Back when I was a teenager, I used to write essays about why I hated Newt Gingrich and why I hated the death penalty. Now it’s 20 years later and I’m still writing essays about why I hate Newt Gingrich and why I hate the death penalty. “Time is a flat circle,” as Rust Cohle said.
Earlier this year, the state of Arkansas executed four men in eight days, because the state’s supply of lethal injection drugs was about to expire. Arkansas had originally scheduled eight executions in 11 days, but this legal bloodbath was limited somewhat by the courts, which halted four of the executions on appeal.
Despite the recent publicity for Arkansas’ bloodlust, the imposition of the death penalty in America as a whole seems to be entering a possibly permanent decline. According to the Death Penalty Information Center, the number of executions in America has been decreasing year after year, with only 20 executions in 2016—the lowest number since 1991. According to Gallup polls, 61% of Americans support the death penalty, but that number is also at a 40-year low, and among younger Americans age 18-29, only 51% support the death penalty. Although 31 states and the federal government still have the death penalty, most states do not use it, or use it sparingly—most executions are carried out by just a few states, such as Texas, Oklahoma, Virginia, and Florida. Shortages of lethal injection drugs have made it increasingly difficult for states to carry out executions; drug companies (often based in Europe or other countries that do not have the death penalty) do not want their drugs to be used to end human lives. The Supreme Court has shown a growing impatience with the death penalty, having already limited its use for juvenile offenders and for crimes other than murder. It’s not too far-fetched to imagine that the Supreme Court could abolish the death penalty within our lifetimes; the death penalty may soon become a relic of history—a regional curiosity founded in Southern-style racist religiosity and “eye-for-an-eye” Old Testament vengeance.
Good. I’m glad that the death penalty is in decline. Because there is no “good way” to do the death penalty. No matter how you try to define it, the death penalty is garbage.
America’s criminal justice system has lots and lots of problems, and the death penalty is the most vivid example of what happens when we allow an imperfect system to make life-and-death decisions. According to the Death Penalty Information Center, “since 1973, more than 155 people have been released from death row with evidence of their innocence.” And during 2000-2011, there were an average of five people exonerated from death row per year. This is a sign that innocent people truly do get convicted and sentenced to die. There’s no “safe” or “accurate” or “fair” way to kill people without making horrible irrevocable mistakes.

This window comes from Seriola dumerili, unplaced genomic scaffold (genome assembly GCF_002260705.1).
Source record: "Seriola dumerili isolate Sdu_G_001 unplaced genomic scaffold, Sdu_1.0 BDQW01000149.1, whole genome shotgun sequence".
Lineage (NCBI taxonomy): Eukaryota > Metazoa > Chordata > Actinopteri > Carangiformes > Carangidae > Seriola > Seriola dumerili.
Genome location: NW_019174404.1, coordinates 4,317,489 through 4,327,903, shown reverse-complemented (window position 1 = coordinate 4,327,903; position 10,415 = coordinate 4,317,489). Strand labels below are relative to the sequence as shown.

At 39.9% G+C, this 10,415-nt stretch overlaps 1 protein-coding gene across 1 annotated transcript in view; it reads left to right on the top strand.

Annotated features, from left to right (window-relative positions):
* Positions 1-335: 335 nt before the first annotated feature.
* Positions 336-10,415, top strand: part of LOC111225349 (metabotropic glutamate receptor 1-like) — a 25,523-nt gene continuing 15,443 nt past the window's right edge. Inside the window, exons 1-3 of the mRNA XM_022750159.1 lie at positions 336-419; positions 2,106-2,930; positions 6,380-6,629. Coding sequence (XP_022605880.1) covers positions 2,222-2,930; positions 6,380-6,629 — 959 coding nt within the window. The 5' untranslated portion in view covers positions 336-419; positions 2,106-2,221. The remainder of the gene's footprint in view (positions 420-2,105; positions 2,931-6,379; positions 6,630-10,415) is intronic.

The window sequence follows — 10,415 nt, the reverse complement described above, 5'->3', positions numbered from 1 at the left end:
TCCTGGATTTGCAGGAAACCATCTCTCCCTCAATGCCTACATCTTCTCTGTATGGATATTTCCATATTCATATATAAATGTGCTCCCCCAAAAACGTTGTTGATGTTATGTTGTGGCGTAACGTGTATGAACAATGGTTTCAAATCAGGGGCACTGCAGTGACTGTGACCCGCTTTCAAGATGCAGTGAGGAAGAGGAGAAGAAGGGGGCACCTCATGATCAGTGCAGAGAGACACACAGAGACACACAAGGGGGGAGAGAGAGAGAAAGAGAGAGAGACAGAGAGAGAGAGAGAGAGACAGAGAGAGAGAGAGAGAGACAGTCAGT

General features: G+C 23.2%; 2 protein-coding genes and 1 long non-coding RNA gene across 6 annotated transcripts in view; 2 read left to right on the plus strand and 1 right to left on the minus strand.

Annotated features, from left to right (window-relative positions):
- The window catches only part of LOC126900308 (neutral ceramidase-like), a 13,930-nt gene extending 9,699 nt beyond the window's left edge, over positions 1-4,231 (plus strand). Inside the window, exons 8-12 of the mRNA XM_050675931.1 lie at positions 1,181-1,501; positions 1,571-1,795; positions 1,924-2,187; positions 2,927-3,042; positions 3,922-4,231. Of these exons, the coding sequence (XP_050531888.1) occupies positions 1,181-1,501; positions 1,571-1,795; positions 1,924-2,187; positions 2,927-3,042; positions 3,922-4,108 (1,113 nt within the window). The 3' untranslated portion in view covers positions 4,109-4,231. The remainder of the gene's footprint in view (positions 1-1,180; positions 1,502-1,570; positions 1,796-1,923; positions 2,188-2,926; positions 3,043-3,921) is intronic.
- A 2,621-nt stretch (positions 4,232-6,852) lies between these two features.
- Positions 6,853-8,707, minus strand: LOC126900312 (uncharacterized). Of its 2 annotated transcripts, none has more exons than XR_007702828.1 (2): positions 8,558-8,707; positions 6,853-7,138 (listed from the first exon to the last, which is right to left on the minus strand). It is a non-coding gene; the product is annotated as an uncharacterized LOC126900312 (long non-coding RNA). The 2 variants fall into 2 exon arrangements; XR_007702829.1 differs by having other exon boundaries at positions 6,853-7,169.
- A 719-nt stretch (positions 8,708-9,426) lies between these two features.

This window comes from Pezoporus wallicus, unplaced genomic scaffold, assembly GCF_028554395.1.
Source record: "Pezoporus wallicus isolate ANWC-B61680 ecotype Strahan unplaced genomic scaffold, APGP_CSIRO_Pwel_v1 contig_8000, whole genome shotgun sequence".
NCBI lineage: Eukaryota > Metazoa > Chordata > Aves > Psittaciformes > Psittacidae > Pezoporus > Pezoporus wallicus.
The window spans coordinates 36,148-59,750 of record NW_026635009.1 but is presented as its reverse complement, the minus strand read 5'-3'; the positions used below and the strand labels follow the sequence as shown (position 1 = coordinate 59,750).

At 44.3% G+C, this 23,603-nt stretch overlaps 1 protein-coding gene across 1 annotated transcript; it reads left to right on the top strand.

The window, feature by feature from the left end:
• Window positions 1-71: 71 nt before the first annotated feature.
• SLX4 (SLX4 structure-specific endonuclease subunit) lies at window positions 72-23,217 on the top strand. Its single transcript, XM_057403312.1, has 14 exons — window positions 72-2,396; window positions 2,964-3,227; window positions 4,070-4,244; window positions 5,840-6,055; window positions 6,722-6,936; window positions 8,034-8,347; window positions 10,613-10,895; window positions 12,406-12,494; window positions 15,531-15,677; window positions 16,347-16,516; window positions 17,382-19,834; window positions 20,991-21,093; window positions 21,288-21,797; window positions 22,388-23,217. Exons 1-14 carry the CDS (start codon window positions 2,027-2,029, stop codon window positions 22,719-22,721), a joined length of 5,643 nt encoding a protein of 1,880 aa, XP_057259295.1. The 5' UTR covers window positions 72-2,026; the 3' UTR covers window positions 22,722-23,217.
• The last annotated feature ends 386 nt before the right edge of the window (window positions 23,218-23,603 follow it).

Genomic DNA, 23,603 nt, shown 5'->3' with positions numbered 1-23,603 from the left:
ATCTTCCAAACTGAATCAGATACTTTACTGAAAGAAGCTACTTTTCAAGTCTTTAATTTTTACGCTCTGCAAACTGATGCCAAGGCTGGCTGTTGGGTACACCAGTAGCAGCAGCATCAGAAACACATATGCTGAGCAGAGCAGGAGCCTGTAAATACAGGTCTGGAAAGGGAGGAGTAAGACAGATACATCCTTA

Cameron Todd Willingham was a man who was executed by the state of Texas in 2004 for murdering his three daughters by committing arson to the family home. Willingham always claimed that he was innocent, and went to his death saying that he had been persecuted for a crime that he did not commit. In the years since Willingham was killed by Texas, evidence has emerged that suggests that he did not commit arson, that the fire could have been accidental, that the fire investigators presented by the state during Willingham’s trial got the story wrong.
Forensic science is an ever-evolving field. Sometimes the “can’t miss” evidence that prosecutors and investigators bring to trial turns out to be based on flawed science; for example, the FBI announced in 2015 that, for two decades prior to the year 2000, its forensic experts had given flawed testimony in more than 200 trials where they claimed that “forensic hair analysis” of human hairs found at crime scenes indicated the guilt of defendants, even though we now know that the analysis was based on bogus science. These trials included 32 death penalty trials where defendants were sentenced to death; 14 of those people have been executed or died in prison. Even well intentioned investigations can lead to fatal errors.
The death penalty is also rife with prosecutor misconduct and miscarriages of justice. Ledell Lee was one of the inmates executed by Arkansas in April: his defense team at trial had never hired any experts to test him for intellectual disabilities, and no appeals court ever objected to the fact that one of Lee’s prosecutors was having an affair with the trial judge. No forensic evidence from the crime scene matched Lee, and he asked for DNA testing for decades but Arkansas never allowed it (DNA testing costs a lot of money). Ledell Lee went to his death still proclaiming his innocence; the same thing could have happened to Damien Echols (one of the famous West Memphis Three who were released from prison after being wrongly convicted as teenagers of murdering three boys) but he was able to get DNA testing and further judicial review of his case.
Even when death penalty defendants aren’t getting railroaded by bad evidence, crooked judges, or unscrupulous prosecutors, they’re getting sentenced to death because of their own incompetent lawyers. Most people on death row are poor. Poor people in America tend to not get very good legal representation, especially in America’s most bloodthirsty death penalty jurisdictions. If you can’t afford your own lawyer and you are accused of capital murder, most American death penalty states are going to assign your case to the most hapless, low-paid, overworked, desperately alcoholic defense lawyers available. There are countless stories from death row of incompetent defense lawyers falling asleep during their client’s trial, showing up to court drunk, failing to call any witnesses, failing to present “mitigation” evidence to make the jury want to show mercy, and otherwise botching their jobs. A disturbingly high percentage of death row inmates were represented at trial or on appeal by attorneys who were later disbarred or disciplined for failing to uphold the standards of the legal profession.